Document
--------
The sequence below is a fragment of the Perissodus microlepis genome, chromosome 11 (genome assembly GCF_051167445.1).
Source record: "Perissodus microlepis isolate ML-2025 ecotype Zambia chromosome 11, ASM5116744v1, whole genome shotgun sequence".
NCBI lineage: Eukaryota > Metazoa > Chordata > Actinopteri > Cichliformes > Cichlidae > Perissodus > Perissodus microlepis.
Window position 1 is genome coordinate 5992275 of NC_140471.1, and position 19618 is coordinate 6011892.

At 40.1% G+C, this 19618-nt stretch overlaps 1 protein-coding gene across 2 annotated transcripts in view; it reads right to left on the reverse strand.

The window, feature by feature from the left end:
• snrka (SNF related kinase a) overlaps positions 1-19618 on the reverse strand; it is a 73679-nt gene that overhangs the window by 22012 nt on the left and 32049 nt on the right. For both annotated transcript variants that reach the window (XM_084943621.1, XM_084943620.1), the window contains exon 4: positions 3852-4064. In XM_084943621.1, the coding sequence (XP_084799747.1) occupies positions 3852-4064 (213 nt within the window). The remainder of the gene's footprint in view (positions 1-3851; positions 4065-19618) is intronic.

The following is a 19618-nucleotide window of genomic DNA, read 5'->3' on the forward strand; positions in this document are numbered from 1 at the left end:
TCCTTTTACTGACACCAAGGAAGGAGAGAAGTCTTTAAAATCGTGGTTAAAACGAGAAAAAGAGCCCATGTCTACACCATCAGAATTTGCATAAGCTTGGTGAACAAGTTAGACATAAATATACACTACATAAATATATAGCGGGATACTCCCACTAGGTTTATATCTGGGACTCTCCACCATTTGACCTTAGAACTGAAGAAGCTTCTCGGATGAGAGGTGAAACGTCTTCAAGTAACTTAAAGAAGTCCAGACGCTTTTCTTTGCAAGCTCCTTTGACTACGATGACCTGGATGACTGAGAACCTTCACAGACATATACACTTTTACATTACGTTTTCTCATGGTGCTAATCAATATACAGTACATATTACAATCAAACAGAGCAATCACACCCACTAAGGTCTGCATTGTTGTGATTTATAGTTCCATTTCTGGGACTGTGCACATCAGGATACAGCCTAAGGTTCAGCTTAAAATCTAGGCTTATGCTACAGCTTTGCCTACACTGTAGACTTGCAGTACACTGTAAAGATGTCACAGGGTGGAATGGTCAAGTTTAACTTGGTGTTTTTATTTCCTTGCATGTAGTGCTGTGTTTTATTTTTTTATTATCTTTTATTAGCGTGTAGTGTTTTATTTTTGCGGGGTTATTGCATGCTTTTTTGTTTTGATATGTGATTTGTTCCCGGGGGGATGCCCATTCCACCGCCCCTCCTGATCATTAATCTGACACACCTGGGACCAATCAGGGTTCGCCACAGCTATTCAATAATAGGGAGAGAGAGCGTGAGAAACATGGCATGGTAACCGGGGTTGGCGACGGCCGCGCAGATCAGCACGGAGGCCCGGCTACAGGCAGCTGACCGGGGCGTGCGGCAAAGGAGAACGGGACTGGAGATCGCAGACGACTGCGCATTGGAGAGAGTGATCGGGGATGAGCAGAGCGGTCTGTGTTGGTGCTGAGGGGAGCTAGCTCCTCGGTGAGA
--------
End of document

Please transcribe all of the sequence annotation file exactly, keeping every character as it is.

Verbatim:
The sequence below is a fragment of the Perissodus microlepis genome, chromosome 11 (genome assembly GCF_051167445.1).
Source record: "Perissodus microlepis isolate ML-2025 ecotype Zambia chromosome 11, ASM5116744v1, whole genome shotgun sequence".
NCBI lineage: Eukaryota > Metazoa > Chordata > Actinopteri > Cichliformes > Cichlidae > Perissodus > Perissodus microlepis.
Window position 1 is genome coordinate 5992275 of NC_140471.1, and position 19618 is coordinate 6011892.

At 40.1% G+C, this 19618-nt stretch overlaps 1 protein-coding gene across 2 annotated transcripts in view; it reads right to left on the reverse strand.

The window, feature by feature from the left end:
• snrka (SNF related kinase a) overlaps positions 1-19618 on the reverse strand; it is a 73679-nt gene that overhangs the window by 22012 nt on the left and 32049 nt on the right. For both annotated transcript variants that reach the window (XM_084943621.1, XM_084943620.1), the window contains exon 4: positions 3852-4064. In XM_084943621.1, the coding sequence (XP_084799747.1) occupies positions 3852-4064 (213 nt within the window). The remainder of the gene's footprint in view (positions 1-3851; positions 4065-19618) is intronic.

The following is a 19618-nucleotide window of genomic DNA, read 5'->3' on the forward strand; positions in this document are numbered from 1 at the left end:
TCCTTTTACTGACACCAAGGAAGGAGAGAAGTCTTTAAAATCGTGGTTAAAACGAGAAAAAGAGCCCATGTCTACACCATCAGAATTTGCATAAGCTTGGTGAACAAGTTAGACATAAATATACACTACATAAATATATAGCGGGATACTCCCACTAGGTTTATATCTGGGACTCTCCACCATTTGACCTTAGAACTGAAGAAGCTTCTCGGATGAGAGGTGAAACGTCTTCAAGTAACTTAAAGAAGTCCAGACGCTTTTCTTTGCAAGCTCCTTTGACTACGATGACCTGGATGACTGAGAACCTTCACAGACATATACACTTTTACATTACGTTTTCTCATGGTGCTAATCAATATACAGTACATATTACAATCAAACAGAGCAATCACACCCACTAAGGTCTGCATTGTTGTGATTTATAGTTCCATTTCTGGGACTGTGCACATCAGGATACAGCCTAAGGTTCAGCTTAAAATCTAGGCTTATGCTACAGCTTTGCCTACACTGTAGACTTGCAGTACACTGTAAAGATGTCACAGGGTGGAATGGTCAAGTTTAACTTGGTGTTTTTATTTCCTTGCATGTAGTGCTGTGTTTTATTTTTTTATTATCTTTTATTAGCGTGTAGTGTTTTATTTTTGCGGGGTTATTGCATGCTTTTTTGTTTTGATATGTGATTTGTTCCCGGGGGGATGCCCATTCCACCGCCCCTCCTGATCATTAATCTGACACACCTGGGACCAATCAGGGTTCGCCACAGCTATTCAATAATAGGGAGAGAGAGCGTGAGAAACATGGCATGGTAACCGGGGTTGGCGACGGCCGCGCAGATCAGCACGGAGGCCCGGCTACAGGCAGCTGACCGGGGCGTGCGGCAAAGGAGAACGGGACTGGAGATCGCAGACGACTGCGCATTGGAGAGAGTGATCGGGGATGAGCAGAGCGGTCTGTGTTGGTGCTGAGGGGAGCTAGCTCCTCGGTGAGA